Once upon a time there was a contest ....!
For many years the OZ9KY contestgroup has been participating in the VHF/UHF contesting.
Having on of the most exposed - and best - QTH in this country, and running high power,
big antenna systems and sensitive receivers/preamplifiers we have experienced our share
of interference problems.
To improve the situation, we must understand the problems involved and we must be able to do some sort of measuring of signals and equipment. In this note I'll describe some of my observations along with measurement on a number of transmitters and receivers.
How to interpret interference.
When we experience interference or "splatter" we tend to blame the other guy - after all the problem wasn't there until he started. But of course we have to realize that both the receiving as well as the transmitting side may be blamed and often both are. No transmitter is perfect. Besides the wanted signal it may put out unwanted signals like: spurious (discret frequencies with or without modulation), sideband noise associated with and adjacent to the wanted signal and wideband noise.
The receiver on its side may suffer from overload from simply not being able to handle one or more of the signals, the selectivity may be insufficient to keep faraway >20 kHz stations out of the IF amplifier and the phase noise from the local oscillator may end up in the passband through reciprocal mixing.
These are all well known and described in the litterature.
Limits for transmitter broadband noise.
When you are located on a hilltop you will have line-of-sight to a lot of other contesting
stations. A drawing will show the actual exampel.
- measurements of real life signals. It's often assumed in calculations, that stations with line-of-sight have free space attenuation between them. To check this hypothetis a number of real life measurements are being made. More later.
Direct measurement of transmitter broadband noise.
You need a spectrum analyzer with more than 100 dB dynamic range in order to directly measure transmitter broadband noise. This is much more than the 60 to 70 dB dynamic range of an "ordinary" amateur surplus spectrum analyzer.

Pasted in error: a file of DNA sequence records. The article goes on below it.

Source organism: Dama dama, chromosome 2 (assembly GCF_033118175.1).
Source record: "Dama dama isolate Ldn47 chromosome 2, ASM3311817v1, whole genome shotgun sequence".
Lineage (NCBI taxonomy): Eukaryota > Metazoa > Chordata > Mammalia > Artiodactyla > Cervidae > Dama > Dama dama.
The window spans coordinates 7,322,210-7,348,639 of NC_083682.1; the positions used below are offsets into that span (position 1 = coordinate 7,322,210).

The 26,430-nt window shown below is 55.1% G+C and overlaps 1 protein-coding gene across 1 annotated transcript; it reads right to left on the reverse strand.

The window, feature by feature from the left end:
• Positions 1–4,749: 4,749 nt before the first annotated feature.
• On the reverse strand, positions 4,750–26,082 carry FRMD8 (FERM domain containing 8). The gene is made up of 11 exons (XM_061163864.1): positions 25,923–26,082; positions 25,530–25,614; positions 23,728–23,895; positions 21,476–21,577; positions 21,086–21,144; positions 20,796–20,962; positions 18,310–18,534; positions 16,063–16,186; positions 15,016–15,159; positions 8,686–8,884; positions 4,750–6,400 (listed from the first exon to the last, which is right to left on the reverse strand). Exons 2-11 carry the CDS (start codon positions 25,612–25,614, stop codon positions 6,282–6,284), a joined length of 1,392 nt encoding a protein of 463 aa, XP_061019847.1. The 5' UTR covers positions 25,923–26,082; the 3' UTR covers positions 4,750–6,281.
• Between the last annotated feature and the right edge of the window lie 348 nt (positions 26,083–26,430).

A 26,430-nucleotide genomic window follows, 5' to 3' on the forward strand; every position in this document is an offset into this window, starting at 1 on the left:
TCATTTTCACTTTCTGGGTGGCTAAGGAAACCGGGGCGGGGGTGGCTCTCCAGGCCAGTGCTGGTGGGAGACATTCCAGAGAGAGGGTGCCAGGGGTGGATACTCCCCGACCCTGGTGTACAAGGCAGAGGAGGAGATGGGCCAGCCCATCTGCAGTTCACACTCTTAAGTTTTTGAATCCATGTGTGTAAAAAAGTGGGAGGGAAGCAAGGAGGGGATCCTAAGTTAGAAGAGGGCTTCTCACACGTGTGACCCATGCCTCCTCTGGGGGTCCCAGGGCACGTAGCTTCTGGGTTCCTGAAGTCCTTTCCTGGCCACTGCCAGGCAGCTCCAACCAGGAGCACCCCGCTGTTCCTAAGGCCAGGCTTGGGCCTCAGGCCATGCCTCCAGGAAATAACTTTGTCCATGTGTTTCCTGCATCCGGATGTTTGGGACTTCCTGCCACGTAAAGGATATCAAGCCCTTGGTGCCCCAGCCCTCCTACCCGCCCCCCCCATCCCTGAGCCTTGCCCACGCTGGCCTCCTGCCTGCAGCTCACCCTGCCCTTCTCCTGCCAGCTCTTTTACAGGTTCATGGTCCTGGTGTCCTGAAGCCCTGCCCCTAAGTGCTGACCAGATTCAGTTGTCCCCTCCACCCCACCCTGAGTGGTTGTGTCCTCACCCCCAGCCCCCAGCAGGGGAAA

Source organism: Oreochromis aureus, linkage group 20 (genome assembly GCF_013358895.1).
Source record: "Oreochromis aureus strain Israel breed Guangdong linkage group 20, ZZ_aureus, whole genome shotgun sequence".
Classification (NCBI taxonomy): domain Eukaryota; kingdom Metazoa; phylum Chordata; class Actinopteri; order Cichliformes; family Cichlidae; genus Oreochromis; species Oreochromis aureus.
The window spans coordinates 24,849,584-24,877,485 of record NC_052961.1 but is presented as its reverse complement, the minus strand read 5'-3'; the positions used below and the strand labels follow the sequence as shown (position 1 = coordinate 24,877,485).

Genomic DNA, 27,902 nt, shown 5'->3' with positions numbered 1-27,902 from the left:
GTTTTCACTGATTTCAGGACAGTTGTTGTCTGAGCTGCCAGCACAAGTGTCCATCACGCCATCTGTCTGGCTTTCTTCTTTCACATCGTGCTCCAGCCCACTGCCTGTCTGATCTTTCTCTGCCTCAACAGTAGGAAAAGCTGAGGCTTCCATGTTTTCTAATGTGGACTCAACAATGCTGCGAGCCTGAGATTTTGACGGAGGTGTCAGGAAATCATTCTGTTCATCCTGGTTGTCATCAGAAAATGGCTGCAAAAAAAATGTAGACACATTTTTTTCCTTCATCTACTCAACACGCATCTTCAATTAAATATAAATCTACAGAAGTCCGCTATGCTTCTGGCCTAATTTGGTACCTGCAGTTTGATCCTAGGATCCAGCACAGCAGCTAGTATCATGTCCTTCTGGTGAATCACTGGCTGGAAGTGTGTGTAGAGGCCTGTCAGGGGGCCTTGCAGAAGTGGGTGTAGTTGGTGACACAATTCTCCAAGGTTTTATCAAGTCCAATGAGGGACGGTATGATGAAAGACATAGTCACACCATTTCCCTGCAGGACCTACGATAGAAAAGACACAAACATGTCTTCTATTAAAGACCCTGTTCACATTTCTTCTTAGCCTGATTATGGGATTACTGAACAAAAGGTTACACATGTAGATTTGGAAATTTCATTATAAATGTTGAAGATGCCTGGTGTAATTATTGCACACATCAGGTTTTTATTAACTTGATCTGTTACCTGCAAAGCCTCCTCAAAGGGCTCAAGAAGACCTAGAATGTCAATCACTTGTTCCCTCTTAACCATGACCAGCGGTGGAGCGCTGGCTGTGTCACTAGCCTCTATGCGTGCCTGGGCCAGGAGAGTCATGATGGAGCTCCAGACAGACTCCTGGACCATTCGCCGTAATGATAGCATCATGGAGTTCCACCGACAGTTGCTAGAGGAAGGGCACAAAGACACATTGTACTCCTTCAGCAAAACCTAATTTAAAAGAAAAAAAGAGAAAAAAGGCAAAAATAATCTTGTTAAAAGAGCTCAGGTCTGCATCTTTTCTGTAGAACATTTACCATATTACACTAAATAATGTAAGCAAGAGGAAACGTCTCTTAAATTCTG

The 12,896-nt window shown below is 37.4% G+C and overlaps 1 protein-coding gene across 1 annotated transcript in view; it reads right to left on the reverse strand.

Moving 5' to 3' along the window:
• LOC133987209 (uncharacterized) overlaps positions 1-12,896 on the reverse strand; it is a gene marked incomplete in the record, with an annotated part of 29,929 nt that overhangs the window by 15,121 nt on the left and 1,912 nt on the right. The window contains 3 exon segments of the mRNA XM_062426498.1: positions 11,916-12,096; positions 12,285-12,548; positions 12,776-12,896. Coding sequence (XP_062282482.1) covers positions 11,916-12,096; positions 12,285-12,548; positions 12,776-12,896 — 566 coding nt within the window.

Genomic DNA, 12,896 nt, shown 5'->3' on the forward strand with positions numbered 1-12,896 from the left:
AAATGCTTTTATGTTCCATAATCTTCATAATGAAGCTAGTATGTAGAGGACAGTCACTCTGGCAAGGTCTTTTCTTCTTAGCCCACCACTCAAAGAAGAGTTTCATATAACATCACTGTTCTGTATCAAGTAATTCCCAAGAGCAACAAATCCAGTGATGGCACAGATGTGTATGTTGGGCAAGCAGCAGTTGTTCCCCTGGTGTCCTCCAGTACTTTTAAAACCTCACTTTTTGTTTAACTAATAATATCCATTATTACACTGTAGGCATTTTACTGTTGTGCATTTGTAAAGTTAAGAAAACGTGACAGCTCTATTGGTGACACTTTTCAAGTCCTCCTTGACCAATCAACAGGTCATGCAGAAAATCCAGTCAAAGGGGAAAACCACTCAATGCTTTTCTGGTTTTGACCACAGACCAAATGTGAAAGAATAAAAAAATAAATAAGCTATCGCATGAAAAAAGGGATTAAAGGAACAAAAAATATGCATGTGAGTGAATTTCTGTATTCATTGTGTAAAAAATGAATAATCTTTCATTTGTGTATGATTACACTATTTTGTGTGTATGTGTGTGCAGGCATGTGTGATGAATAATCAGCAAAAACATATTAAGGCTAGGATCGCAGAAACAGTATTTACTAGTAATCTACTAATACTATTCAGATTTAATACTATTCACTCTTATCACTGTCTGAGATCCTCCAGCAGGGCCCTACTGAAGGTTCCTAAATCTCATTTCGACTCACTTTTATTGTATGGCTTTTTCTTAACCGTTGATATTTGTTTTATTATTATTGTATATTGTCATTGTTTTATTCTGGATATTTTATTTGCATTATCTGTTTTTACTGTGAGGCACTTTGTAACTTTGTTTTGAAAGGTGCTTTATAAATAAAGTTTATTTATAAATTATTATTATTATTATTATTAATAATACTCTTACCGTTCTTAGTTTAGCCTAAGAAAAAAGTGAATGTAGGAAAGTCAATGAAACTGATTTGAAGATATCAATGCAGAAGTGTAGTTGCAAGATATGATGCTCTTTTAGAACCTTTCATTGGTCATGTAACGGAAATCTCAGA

But with SSB transmitter's there is an alternative - measure without modulation.
Limits of transmitter IMD and spurious signals.
Close to the transmitter frequency the IMD level is nowhere near -100 dB. Typical 3'rd
and 5'th order products may be 26 to 36 dB down from PEP. But at >20 kHz we ideally need
the -100 dB, and this is what we should aim for!
Direct measurement of transmitter IMD and spurious signals.
Measuring IMD and spurious in a 60 dB range is relative straight forward on a
good spectrum analyzer. It's possible to "overload" the analyzer by 10 dB -
which works in most cases - to get 70 to 80 dB range. Any more "overloading"
may saturate the IF section, and should be approached with caution
But measuring in a 100 dB range during modulation is TOUGH.
However by using an x-tal notch filter to reduce the SSB signal while passing the
sidebands it's possibel to get down to -100 dB, at least for some of the side
Limits of receiver single-signal selectivity.
As shown in the example a situations with an interfering signal of -40dBm at
the antenna is not uncommon. (If you want to speculate in worst cases there can
be more of them - and stronger) As contest stations often uses a preamplifier
at the antenna to increase sensitivity, the signal down at the receiver is even
higher. With a "well tempered" preamplifier (ie not too much) we end up with
-30dBm at the input of the transceiver/transverter.
Indirect measurement of receiver selectivity and phase noise.
A way of checking receiver performance - both blocking and selectivity -
is by taking an
with an output of 5 to 10 mV (-33dBm to -27 dBm), and using this as a
signal generator with very low phase noise.
The simple way to check a receiver:
The simple way to measure the selectivity:
Specifications for transmitter and receiver.
For the "big gun" contest station: (1kW, preamp., big antennas)
For the "small pistol" station: (25W, no preamp, single yagi)